The England and Wales Cricket Board (ECB) proposed last week that first class county cricket at the weekends should be no more (http://www.telegraph.co.uk/sport/cricket/counties/9612699/ECB-plans-to-deprive-fans-of-weekend-games.html). After publicity by the Daily Telegraph and anger amongst the counties, who asked when people who worked would be able to watch cricket, the ECB dropped the truly mad idea and agreed that 14 of the 16 Championship 4-day games would start on Sundays. (http://www.telegraph.co.uk/sport/cricket/counties/9618944/Sundays-best-for-start-of-County-Championship-after-ECB-rethink.html). This was welcome, not least because it guarantees, weather permitting, a full day’s play in Championship matches at the weekend, but the structure of English county cricket is still a mess.
The dividing of the 18 first-class counties into two divisions for Championship cricket and conferences for 40 over and Twenty/20 games has resulted in county followers not having the opportunity to see all counties playing one another each year. In addition, with most Championship matches starting on Wednesdays, often the Saturday (the fourth day) has arrived with little or no cricket to watch. In recent seasons there have also been long periods when no Championship cricket has been played because the Twenty/20 competition has been stuck in the middle of the season to the exclusion of Championship cricket. To accommodate this the season has begun earlier and earlier, with the 2012 season seeing its first round of Championship matches begin on 5 April, a time when the weather is often inclement and batting conditions unreasonably difficult. The result has been that the Championship has been squeezed into April and May with a second bout in August and September. This makes members or would-be members, wonder why they are paying their membership fee, while the fragmented fixture lists which results confuses and discourages the non-member from going regularly.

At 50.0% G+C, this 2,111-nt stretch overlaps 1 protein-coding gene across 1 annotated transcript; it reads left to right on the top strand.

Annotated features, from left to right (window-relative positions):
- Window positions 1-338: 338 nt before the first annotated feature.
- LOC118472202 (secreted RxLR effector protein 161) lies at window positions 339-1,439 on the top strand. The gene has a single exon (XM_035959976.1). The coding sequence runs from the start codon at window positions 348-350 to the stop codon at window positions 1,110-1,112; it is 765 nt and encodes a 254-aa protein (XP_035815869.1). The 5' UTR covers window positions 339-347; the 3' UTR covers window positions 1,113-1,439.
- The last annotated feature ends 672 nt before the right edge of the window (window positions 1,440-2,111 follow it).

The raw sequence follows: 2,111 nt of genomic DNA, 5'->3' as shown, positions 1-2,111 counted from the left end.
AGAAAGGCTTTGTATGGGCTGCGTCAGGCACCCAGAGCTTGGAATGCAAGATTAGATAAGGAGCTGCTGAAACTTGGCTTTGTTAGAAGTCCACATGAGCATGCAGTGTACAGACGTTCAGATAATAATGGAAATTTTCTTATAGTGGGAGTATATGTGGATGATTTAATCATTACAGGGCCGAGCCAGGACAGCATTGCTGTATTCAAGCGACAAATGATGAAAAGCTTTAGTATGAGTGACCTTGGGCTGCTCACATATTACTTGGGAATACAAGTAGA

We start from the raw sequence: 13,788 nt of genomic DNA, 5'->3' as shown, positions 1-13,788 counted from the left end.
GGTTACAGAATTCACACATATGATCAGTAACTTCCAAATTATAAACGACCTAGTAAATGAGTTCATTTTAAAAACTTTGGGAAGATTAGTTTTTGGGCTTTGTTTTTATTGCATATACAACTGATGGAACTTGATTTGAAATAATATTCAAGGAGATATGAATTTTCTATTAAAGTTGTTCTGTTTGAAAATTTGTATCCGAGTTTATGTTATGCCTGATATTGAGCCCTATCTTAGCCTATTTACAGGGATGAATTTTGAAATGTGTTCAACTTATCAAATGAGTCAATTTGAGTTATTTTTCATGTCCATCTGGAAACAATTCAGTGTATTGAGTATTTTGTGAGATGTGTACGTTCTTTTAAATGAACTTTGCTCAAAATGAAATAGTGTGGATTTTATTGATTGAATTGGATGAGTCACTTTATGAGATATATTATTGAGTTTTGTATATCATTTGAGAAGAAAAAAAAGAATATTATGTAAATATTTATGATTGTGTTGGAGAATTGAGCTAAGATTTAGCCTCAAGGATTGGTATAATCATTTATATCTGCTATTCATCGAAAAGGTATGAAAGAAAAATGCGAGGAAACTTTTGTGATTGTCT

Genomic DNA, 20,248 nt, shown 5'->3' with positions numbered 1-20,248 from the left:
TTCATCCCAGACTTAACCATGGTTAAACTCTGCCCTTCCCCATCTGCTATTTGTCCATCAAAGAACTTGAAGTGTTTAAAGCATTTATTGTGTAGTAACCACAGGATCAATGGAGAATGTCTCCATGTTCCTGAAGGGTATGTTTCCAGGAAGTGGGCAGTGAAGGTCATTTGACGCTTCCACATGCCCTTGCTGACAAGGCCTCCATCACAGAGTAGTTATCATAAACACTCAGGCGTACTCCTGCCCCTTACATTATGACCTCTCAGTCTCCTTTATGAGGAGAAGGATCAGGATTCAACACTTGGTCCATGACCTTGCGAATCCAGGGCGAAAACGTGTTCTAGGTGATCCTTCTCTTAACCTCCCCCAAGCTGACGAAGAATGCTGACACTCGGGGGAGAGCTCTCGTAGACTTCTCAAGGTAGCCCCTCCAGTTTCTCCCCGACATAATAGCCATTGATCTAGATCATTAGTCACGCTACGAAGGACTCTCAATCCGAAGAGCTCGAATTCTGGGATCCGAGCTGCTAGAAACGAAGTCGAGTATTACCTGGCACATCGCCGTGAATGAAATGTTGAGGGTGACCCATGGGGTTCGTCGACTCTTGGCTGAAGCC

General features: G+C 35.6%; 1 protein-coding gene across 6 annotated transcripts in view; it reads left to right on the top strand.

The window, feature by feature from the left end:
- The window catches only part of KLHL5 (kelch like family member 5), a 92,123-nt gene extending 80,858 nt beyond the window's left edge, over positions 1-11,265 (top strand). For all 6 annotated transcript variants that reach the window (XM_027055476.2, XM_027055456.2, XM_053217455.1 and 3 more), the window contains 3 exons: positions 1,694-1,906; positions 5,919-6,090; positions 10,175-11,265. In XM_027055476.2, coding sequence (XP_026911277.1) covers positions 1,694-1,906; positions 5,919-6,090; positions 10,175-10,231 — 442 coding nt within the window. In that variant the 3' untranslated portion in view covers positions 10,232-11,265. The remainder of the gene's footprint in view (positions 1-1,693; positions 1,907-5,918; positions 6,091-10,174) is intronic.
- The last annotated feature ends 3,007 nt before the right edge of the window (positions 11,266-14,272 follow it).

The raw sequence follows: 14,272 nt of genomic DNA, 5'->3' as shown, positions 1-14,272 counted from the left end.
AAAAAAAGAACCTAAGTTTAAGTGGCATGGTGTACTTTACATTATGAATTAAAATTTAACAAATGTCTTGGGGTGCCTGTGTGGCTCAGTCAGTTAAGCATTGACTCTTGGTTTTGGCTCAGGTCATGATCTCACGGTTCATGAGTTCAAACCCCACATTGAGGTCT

There has also the disruptive employment of foreign players, whether official or Kolpaks. Such players are increasingly being brought in in large numbers for ever smaller periods of time. Nor, because of the Indian Premier League Twenty/20 competition taking most of the best foreign players for much of the season, is the quality of those employed generally high. These practices weaken the idea of county identification, for example, how can a Middlesex member feel that it is their county when the side frequently contains three South Africans (Malan, Berg, Dexter), two or three of Australians (Robson, Rogers, Crook) and a West Indian (Collymore)? The employment of such players also blocks the way for young English players, prevents a clear career structure for the English pro who is likely to play little or no international cricket (the vast majority in the nature of things because only eleven can play for England) and allows foreign players, especially young players still to make their way in international cricket, to gain valuable experience of English conditions. There is very little reciprocity from foreign countries who allow few English players to turn out in their first class competitions (English players could readily do so because foreign seasons occur in the English winter. )
The other ECB created problems are the overload of international cricket (too many matches and too much travelling not too much cricket) and the failure to promote Championship cricket. In 2012 seven Tests, twelve ODIs and four Twenty/20s. That is far too many. I realise the ECB are tied into TV contracts for a few years, but after that they should aim for seven per season, with these divided four and three matches series. The only exception should be the Ashes which should remain at five. (In Ashes years the weakest Test nations could be given two match series). ODIs should be limited to three match series and the Twenty/20 international games held at the same number. The ODI games should be played before each Test series as an appetiser; the twenty/20s games after the Tests. That would most strikingly separate the three forms of cricket and give each the greatest impact. Even before the negotiation of new TV contracts something could be done about the sequence of ODIs, Twenty/20s and Tests.